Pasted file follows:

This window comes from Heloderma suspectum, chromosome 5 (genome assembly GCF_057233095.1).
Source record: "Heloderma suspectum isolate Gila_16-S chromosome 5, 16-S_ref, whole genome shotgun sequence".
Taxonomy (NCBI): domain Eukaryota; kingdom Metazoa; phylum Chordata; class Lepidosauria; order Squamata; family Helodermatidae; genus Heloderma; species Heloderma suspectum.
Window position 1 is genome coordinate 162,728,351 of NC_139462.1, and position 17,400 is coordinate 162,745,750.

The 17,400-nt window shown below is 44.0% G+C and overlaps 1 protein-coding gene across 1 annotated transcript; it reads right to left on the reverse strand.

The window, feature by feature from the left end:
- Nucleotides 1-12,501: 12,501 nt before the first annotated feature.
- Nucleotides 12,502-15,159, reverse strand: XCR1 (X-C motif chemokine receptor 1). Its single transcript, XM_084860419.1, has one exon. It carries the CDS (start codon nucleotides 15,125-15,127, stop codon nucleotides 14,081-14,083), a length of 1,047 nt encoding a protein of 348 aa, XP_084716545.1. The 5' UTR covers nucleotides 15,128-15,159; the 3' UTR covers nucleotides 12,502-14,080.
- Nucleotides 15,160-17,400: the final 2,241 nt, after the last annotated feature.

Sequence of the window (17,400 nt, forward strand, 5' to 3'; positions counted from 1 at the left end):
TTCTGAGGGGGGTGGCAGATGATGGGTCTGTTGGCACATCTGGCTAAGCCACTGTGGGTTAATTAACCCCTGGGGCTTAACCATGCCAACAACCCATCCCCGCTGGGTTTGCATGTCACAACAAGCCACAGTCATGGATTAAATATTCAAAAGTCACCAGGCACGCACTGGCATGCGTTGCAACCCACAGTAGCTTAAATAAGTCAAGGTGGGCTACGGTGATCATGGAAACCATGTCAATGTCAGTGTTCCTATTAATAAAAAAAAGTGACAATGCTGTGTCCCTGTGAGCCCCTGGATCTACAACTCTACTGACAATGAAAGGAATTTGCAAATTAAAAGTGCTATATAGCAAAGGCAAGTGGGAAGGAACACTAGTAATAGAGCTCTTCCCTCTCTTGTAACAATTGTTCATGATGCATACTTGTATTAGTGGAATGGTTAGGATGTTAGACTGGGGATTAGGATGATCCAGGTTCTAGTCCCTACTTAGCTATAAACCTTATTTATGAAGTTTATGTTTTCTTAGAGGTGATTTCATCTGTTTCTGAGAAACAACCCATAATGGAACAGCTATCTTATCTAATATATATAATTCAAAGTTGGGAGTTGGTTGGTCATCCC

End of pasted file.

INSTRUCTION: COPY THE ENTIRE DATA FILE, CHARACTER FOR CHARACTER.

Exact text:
This window comes from Heloderma suspectum, chromosome 5 (genome assembly GCF_057233095.1).
Source record: "Heloderma suspectum isolate Gila_16-S chromosome 5, 16-S_ref, whole genome shotgun sequence".
Taxonomy (NCBI): domain Eukaryota; kingdom Metazoa; phylum Chordata; class Lepidosauria; order Squamata; family Helodermatidae; genus Heloderma; species Heloderma suspectum.
Window position 1 is genome coordinate 162,728,351 of NC_139462.1, and position 17,400 is coordinate 162,745,750.

The 17,400-nt window shown below is 44.0% G+C and overlaps 1 protein-coding gene across 1 annotated transcript; it reads right to left on the reverse strand.

The window, feature by feature from the left end:
- Nucleotides 1-12,501: 12,501 nt before the first annotated feature.
- Nucleotides 12,502-15,159, reverse strand: XCR1 (X-C motif chemokine receptor 1). Its single transcript, XM_084860419.1, has one exon. It carries the CDS (start codon nucleotides 15,125-15,127, stop codon nucleotides 14,081-14,083), a length of 1,047 nt encoding a protein of 348 aa, XP_084716545.1. The 5' UTR covers nucleotides 15,128-15,159; the 3' UTR covers nucleotides 12,502-14,080.
- Nucleotides 15,160-17,400: the final 2,241 nt, after the last annotated feature.

Sequence of the window (17,400 nt, forward strand, 5' to 3'; positions counted from 1 at the left end):
TTCTGAGGGGGGTGGCAGATGATGGGTCTGTTGGCACATCTGGCTAAGCCACTGTGGGTTAATTAACCCCTGGGGCTTAACCATGCCAACAACCCATCCCCGCTGGGTTTGCATGTCACAACAAGCCACAGTCATGGATTAAATATTCAAAAGTCACCAGGCACGCACTGGCATGCGTTGCAACCCACAGTAGCTTAAATAAGTCAAGGTGGGCTACGGTGATCATGGAAACCATGTCAATGTCAGTGTTCCTATTAATAAAAAAAAGTGACAATGCTGTGTCCCTGTGAGCCCCTGGATCTACAACTCTACTGACAATGAAAGGAATTTGCAAATTAAAAGTGCTATATAGCAAAGGCAAGTGGGAAGGAACACTAGTAATAGAGCTCTTCCCTCTCTTGTAACAATTGTTCATGATGCATACTTGTATTAGTGGAATGGTTAGGATGTTAGACTGGGGATTAGGATGATCCAGGTTCTAGTCCCTACTTAGCTATAAACCTTATTTATGAAGTTTATGTTTTCTTAGAGGTGATTTCATCTGTTTCTGAGAAACAACCCATAATGGAACAGCTATCTTATCTAATATATATAATTCAAAGTTGGGAGTTGGTTGGTCATCCC